Dear Editor

It is not often that I choose to share my personal views with others, unless specifically asked to do so, but the recent literary exchanges between some of your readers and Skip Bandele has impelled me to write to you (clearly, I am easily impelled).

In Skip’s reply to Mr. Hammond’s letter, which appeared in the June 3 issue of your publication, I detected a patronising and supercilious tone, which ill-becomes this great social commentator and man of letters. For instance, was it really necessary for Skip, in his final paragraph, to remind Mr. Hammond of his full name, very much in the manner of a disappointed schoolmaster scolding a pupil? I think not.

I do not wish to respond in detail to Skip’s somewhat muddled and woolly thinking on the rights or wrongs of warfare, but it must be a great comfort to many millions of war veterans throughout this poor, benighted world of ours that he grudgingly accepts at least one global conflict, that against Hitler, as being possibly ‘justifiable’. How nice for us, the great and ignorant unwashed.

At the very least, Skip, as a direct consequence of the sacrifice of millions, is free to proclaim his views without fear of having his front door smashed down in the wee small hours, never to be seen or heard of again.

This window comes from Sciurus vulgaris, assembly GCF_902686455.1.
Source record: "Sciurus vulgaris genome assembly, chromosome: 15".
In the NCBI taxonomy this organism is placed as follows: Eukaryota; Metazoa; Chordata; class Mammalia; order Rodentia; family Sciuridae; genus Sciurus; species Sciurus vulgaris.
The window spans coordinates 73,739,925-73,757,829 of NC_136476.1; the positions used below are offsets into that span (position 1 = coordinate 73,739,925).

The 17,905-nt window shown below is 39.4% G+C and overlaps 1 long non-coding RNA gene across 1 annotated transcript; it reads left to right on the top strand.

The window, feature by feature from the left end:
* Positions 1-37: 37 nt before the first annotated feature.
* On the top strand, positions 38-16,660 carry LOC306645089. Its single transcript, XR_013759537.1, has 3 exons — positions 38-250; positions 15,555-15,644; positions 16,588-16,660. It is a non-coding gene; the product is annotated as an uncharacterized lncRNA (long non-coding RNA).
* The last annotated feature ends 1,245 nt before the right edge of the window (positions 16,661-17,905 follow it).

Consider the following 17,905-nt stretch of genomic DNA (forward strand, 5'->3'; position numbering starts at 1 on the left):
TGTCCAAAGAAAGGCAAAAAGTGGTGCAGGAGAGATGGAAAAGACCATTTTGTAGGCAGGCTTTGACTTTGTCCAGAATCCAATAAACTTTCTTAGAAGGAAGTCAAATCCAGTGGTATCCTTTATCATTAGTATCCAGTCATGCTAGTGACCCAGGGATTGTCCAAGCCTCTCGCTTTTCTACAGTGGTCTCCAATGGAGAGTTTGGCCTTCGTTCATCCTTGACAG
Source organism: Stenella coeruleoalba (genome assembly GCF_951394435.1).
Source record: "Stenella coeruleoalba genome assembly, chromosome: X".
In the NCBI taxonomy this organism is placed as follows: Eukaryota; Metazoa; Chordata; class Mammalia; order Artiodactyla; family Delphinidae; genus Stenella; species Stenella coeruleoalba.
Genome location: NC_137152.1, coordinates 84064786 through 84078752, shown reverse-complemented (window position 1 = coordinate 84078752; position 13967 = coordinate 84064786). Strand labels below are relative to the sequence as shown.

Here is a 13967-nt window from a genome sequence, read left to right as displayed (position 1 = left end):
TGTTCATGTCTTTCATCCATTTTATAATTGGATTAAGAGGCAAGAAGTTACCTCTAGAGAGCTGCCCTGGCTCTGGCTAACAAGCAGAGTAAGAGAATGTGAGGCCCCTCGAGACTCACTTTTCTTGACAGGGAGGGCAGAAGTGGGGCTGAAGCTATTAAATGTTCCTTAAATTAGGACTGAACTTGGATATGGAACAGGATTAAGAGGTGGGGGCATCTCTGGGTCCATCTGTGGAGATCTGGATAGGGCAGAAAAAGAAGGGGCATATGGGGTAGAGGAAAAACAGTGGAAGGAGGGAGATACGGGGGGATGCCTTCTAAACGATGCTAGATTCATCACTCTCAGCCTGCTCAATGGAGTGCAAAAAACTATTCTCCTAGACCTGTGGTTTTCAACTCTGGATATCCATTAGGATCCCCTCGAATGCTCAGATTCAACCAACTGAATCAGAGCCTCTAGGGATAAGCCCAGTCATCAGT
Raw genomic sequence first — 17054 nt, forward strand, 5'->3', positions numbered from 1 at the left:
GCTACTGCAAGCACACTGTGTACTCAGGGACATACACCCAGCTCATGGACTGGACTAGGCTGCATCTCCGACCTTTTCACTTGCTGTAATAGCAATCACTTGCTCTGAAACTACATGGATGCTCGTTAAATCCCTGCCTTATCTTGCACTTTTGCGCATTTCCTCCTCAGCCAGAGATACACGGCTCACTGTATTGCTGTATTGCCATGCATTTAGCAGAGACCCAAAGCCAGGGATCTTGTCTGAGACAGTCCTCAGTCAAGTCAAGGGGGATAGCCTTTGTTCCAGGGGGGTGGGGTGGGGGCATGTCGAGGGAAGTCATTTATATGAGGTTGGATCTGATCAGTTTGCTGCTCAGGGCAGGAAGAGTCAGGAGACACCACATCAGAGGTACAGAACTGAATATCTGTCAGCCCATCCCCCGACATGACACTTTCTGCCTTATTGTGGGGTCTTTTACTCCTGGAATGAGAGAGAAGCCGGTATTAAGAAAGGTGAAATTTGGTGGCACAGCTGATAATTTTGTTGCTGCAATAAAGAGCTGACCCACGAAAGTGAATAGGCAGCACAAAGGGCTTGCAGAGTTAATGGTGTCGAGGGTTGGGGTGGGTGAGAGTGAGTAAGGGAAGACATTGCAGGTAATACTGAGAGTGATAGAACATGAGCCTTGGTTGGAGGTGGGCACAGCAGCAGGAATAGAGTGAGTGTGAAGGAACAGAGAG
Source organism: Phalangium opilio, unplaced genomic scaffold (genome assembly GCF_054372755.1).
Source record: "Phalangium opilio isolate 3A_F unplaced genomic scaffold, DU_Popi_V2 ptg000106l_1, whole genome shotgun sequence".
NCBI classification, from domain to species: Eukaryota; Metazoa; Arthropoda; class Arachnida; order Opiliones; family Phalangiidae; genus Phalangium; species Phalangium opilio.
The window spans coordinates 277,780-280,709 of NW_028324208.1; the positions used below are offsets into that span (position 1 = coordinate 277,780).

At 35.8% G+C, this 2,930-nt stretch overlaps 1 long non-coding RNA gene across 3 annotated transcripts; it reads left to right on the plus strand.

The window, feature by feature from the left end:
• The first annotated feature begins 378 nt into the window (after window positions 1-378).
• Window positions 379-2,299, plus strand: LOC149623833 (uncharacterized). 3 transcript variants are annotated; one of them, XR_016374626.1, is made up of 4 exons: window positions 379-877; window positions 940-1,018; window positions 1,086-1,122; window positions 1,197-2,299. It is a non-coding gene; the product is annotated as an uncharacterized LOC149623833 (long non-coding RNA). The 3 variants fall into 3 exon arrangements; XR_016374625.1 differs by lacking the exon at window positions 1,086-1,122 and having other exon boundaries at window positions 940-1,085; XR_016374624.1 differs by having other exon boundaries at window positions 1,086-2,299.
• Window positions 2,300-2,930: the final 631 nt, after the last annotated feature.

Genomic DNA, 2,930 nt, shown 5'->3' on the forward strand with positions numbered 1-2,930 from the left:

The real point of my letter concerns not only Skip but all those columnists who, with complete disregard for their own safety and heroic self-sacrifice, are willing to inflict their opinions on any and every subject, with or without the benefit of knowledge, on the rest of us mere mortals. What qualifies them to make such sweeping statements, to proclaim with such authority? Why do they think we are remotely interested in their pearls of wisdom? And why do Editors seem to think these opinionated individuals enhance the readability of their publications?

I accept that some people actually find these columnists entertaining to read, if only to have their thoughts provoked. In this regard, Skip appears to think himself as a high-achiever. My own view (see, Skip, you have succeeded, yet again, in provoking even me!) is that these columnists all possess a common character set. They believe themselves to be good (perhaps even great) writers, they feel they know more and better than the rest of us, they assume the moral high-ground and they all demonstrate a finely developed smug, sanctimonious intellectual superiority, which, I regret to inform them, is totally without foundation. Please, Editors, spare us from further punishments!

Richard Burr